1. AC Won’t Turn On
There can be several reasons why your central AC system won’t work: a blown circuit breaker, inaccurate thermostat settings, a turned off switch or a full condensate drain pan.
Overloaded Circuit Breaker
Your air conditioner won’t turn on when you have a blown breaker.
To check if one has blown, locate your home’s main electrical panel. You can find this gray device on the wall in the basement, garage or closet.
- Make sure your hands and feet aren’t wet before you check the panel or breakers.
- Look for the breaker labeled “AC” and ensure it’s in the “on” location. If it’s tripped, the lever will be in the middle of the panel or “off” position.
- Quickly shift the switch back to the “on” location. If it immediately trips again, don’t reset it and call us at 561-270-6228. A fuse that keeps flipping might mean your home has electrical trouble.
Incorrect Thermostat Settings
If your thermostat isn’t signaling your AC to work, it won’t turn on.
The key part is ensuring it’s switched to “cool” and not “heat.” Otherwise your air conditioner might not switch on. Or you might receive warm air blowing from vents because the heat is on instead.
If you rely on a digital thermostat:
- Put in new batteries if the screen is clear. If the monitor is presenting garbled letters, get a new thermostat.
- Ensure the correct option is showing. If you can’t update it, cancel it by decreasing the temperature and hitting the “hold” button. This will force your AC to work if the configuration is wrong.
- Attempt to set the thermostat 5 degrees lower than the space’s temperature. Your AC won’t start if the thermostat is identical to the house’s temperature.
Once your thermostat is calibrated correctly, you should begin getting chilled air promptly.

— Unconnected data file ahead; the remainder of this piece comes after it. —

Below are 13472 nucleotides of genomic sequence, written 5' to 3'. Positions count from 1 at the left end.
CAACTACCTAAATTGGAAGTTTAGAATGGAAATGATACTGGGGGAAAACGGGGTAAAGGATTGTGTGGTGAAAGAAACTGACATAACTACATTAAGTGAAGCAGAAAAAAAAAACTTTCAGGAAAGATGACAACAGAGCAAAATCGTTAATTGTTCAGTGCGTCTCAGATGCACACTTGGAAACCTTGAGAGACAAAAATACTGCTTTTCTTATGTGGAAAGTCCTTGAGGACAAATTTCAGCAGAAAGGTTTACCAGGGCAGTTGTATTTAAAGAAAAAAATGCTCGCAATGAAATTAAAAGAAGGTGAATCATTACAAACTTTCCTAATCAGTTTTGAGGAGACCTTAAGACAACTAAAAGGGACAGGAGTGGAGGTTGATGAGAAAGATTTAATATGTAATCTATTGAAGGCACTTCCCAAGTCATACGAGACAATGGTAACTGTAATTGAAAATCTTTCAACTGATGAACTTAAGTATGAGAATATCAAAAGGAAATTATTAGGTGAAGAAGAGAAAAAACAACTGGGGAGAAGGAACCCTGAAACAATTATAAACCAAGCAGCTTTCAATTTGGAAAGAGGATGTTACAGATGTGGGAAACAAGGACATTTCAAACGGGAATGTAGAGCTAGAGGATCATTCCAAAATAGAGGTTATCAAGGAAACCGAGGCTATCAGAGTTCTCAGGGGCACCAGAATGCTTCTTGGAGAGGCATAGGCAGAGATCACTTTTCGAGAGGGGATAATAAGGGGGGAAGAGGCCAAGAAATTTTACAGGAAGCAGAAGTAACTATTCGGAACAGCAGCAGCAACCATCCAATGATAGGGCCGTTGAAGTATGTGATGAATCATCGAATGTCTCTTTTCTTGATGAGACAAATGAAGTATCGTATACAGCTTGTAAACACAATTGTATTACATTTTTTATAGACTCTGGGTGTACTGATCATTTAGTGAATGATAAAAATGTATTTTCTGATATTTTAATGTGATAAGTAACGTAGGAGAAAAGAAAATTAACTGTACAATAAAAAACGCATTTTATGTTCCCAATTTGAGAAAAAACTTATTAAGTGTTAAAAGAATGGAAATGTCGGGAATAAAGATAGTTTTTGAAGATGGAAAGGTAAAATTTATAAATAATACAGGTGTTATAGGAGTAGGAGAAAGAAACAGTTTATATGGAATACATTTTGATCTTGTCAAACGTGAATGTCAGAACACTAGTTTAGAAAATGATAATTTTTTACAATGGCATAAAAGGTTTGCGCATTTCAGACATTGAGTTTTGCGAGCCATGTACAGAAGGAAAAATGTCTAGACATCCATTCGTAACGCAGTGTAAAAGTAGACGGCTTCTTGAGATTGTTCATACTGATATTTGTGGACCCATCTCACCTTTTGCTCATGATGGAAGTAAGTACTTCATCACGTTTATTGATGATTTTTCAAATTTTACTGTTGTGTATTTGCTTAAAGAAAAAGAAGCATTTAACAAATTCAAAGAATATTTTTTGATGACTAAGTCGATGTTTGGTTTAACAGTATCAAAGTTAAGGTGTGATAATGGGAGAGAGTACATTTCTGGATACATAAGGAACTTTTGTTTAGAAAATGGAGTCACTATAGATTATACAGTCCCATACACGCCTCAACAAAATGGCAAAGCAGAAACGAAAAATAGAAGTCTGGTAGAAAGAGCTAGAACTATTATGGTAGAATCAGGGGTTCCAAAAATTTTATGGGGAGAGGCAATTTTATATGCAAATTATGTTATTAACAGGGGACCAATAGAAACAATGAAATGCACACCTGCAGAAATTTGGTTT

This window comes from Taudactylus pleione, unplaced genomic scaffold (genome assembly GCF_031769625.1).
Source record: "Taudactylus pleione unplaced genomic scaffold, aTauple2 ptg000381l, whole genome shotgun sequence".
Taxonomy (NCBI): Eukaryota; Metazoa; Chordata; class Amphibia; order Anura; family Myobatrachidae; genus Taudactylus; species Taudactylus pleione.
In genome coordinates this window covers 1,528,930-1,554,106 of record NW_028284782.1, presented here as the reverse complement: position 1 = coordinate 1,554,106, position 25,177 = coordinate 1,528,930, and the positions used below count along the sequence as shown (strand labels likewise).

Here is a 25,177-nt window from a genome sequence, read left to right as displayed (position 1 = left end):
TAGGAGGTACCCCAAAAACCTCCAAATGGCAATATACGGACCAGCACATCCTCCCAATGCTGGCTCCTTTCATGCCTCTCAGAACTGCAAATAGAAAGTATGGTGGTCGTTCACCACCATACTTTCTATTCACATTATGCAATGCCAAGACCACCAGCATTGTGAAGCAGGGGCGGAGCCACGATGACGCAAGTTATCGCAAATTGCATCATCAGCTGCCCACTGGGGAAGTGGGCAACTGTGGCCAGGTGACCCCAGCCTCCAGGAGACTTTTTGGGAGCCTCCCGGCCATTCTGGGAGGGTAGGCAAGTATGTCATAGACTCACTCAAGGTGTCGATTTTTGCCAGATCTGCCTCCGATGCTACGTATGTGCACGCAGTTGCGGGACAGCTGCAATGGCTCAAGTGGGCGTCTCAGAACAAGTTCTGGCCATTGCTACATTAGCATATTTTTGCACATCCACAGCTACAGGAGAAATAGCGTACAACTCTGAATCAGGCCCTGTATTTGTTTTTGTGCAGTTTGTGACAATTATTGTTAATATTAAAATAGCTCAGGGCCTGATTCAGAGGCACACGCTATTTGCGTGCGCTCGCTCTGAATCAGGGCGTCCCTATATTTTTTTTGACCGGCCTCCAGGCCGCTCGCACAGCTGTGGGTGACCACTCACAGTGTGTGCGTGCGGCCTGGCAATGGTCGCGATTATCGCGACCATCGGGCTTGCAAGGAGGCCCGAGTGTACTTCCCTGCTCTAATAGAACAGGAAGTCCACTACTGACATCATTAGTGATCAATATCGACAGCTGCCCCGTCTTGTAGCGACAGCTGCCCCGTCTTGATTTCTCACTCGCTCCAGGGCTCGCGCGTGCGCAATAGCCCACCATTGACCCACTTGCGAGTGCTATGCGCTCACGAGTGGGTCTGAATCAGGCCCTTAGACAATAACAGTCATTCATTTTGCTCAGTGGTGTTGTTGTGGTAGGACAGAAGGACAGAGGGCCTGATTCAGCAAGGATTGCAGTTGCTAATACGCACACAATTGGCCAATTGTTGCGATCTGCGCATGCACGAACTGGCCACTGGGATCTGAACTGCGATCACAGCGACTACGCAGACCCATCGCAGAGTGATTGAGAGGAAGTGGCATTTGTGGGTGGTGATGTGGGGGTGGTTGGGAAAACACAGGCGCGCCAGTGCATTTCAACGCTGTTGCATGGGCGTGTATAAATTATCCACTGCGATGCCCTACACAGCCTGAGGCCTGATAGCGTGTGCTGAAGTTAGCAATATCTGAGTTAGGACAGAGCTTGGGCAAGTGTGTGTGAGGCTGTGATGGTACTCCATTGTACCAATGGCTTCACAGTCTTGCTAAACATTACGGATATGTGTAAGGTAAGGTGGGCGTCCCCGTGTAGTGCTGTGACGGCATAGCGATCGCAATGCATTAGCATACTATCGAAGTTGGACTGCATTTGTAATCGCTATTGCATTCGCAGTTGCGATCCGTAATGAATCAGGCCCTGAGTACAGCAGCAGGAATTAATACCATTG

If you have a smart thermostat, including ones produced by Nest, Ecobee, Lux, Honeywell or Bosch, go to the manufacturer’s website for help. If you still can’t get it to work, reach us at 561-270-6228 for assistance.
Your cooling equipment probably has a power-cutting switch around its outdoor unit. This switch is generally in a metal box attached to your house. If your air conditioner has recently been repaired, the device may have unintentionally been placed in the “off” location.
Clogged Condensate Drain Pan
Condensate drain pans hold the extra liquid your AC pulls from the air. This pan can be found either beneath or inside your furnace or air handler.
When there’s an obstruction or clogged drain, water can become concentrated and trigger a safety control to turn off your equipment.
If your pan involves a PVC pipe or drain, you can get rid of the surplus condensation with a special pan-cleaning capsule. You can get these capsules at a home improvement or hardware retailer.
If your pan includes a pump, find the float switch. If the switch is “up” and there’s moisture in the pan, you might have to install a new pump. Reach us at 561-270-6228 for help.
2. AC Blows Warm Air
If your AC is on but not delivering cold air, its airflow may be blocked. Or it could not have sufficient refrigerant.